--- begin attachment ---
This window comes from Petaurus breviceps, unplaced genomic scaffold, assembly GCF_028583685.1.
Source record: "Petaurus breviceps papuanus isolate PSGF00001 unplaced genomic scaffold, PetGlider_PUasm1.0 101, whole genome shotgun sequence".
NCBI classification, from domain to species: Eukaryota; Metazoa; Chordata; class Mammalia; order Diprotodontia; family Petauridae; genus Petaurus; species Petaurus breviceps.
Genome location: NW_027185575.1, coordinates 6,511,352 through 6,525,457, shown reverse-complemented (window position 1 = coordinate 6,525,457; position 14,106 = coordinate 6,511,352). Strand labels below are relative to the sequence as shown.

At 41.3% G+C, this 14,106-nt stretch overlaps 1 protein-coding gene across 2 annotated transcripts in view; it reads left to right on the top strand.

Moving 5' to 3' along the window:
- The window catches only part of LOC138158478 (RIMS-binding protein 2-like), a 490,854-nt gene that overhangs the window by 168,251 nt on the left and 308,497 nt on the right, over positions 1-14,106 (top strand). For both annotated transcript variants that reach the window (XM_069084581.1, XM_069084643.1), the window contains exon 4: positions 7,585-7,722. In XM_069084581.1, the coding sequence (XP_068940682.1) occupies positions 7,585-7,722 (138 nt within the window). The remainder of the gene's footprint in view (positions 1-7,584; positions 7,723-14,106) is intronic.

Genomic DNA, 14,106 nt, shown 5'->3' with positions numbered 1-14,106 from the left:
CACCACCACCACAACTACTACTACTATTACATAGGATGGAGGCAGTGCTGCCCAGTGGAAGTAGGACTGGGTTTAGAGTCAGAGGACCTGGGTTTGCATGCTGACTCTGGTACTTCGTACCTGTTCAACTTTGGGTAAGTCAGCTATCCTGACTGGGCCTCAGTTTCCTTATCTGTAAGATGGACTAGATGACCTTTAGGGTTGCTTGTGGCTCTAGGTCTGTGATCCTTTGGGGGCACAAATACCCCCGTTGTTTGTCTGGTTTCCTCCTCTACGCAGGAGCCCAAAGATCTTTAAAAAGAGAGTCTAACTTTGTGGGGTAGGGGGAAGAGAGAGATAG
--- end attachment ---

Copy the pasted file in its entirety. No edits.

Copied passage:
This window comes from Petaurus breviceps, unplaced genomic scaffold, assembly GCF_028583685.1.
Source record: "Petaurus breviceps papuanus isolate PSGF00001 unplaced genomic scaffold, PetGlider_PUasm1.0 101, whole genome shotgun sequence".
NCBI classification, from domain to species: Eukaryota; Metazoa; Chordata; class Mammalia; order Diprotodontia; family Petauridae; genus Petaurus; species Petaurus breviceps.
Genome location: NW_027185575.1, coordinates 6,511,352 through 6,525,457, shown reverse-complemented (window position 1 = coordinate 6,525,457; position 14,106 = coordinate 6,511,352). Strand labels below are relative to the sequence as shown.

At 41.3% G+C, this 14,106-nt stretch overlaps 1 protein-coding gene across 2 annotated transcripts in view; it reads left to right on the top strand.

Moving 5' to 3' along the window:
- The window catches only part of LOC138158478 (RIMS-binding protein 2-like), a 490,854-nt gene that overhangs the window by 168,251 nt on the left and 308,497 nt on the right, over positions 1-14,106 (top strand). For both annotated transcript variants that reach the window (XM_069084581.1, XM_069084643.1), the window contains exon 4: positions 7,585-7,722. In XM_069084581.1, the coding sequence (XP_068940682.1) occupies positions 7,585-7,722 (138 nt within the window). The remainder of the gene's footprint in view (positions 1-7,584; positions 7,723-14,106) is intronic.

Genomic DNA, 14,106 nt, shown 5'->3' with positions numbered 1-14,106 from the left:
CACCACCACCACAACTACTACTACTATTACATAGGATGGAGGCAGTGCTGCCCAGTGGAAGTAGGACTGGGTTTAGAGTCAGAGGACCTGGGTTTGCATGCTGACTCTGGTACTTCGTACCTGTTCAACTTTGGGTAAGTCAGCTATCCTGACTGGGCCTCAGTTTCCTTATCTGTAAGATGGACTAGATGACCTTTAGGGTTGCTTGTGGCTCTAGGTCTGTGATCCTTTGGGGGCACAAATACCCCCGTTGTTTGTCTGGTTTCCTCCTCTACGCAGGAGCCCAAAGATCTTTAAAAAGAGAGTCTAACTTTGTGGGGTAGGGGGAAGAGAGAGATAG